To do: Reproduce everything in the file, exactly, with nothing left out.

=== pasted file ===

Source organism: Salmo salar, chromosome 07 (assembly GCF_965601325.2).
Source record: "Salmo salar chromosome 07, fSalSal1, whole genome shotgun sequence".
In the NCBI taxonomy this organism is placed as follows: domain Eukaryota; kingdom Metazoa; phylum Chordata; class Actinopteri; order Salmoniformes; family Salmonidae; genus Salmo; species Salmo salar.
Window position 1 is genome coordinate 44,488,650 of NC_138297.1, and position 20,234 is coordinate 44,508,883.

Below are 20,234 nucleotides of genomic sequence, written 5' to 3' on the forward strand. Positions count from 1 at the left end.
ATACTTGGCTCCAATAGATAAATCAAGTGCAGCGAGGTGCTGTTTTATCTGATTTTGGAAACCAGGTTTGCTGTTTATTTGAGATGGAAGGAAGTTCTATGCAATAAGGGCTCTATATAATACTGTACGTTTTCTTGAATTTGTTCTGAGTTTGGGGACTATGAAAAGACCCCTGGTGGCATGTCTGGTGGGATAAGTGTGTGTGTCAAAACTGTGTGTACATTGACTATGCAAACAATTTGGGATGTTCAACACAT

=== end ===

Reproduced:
Source organism: Salmo salar, chromosome 07 (assembly GCF_965601325.2).
Source record: "Salmo salar chromosome 07, fSalSal1, whole genome shotgun sequence".
In the NCBI taxonomy this organism is placed as follows: domain Eukaryota; kingdom Metazoa; phylum Chordata; class Actinopteri; order Salmoniformes; family Salmonidae; genus Salmo; species Salmo salar.
Window position 1 is genome coordinate 44,488,650 of NC_138297.1, and position 20,234 is coordinate 44,508,883.

Below are 20,234 nucleotides of genomic sequence, written 5' to 3' on the forward strand. Positions count from 1 at the left end.
ATACTTGGCTCCAATAGATAAATCAAGTGCAGCGAGGTGCTGTTTTATCTGATTTTGGAAACCAGGTTTGCTGTTTATTTGAGATGGAAGGAAGTTCTATGCAATAAGGGCTCTATATAATACTGTACGTTTTCTTGAATTTGTTCTGAGTTTGGGGACTATGAAAAGACCCCTGGTGGCATGTCTGGTGGGATAAGTGTGTGTGTCAAAACTGTGTGTACATTGACTATGCAAACAATTTGGGATGTTCAACACAT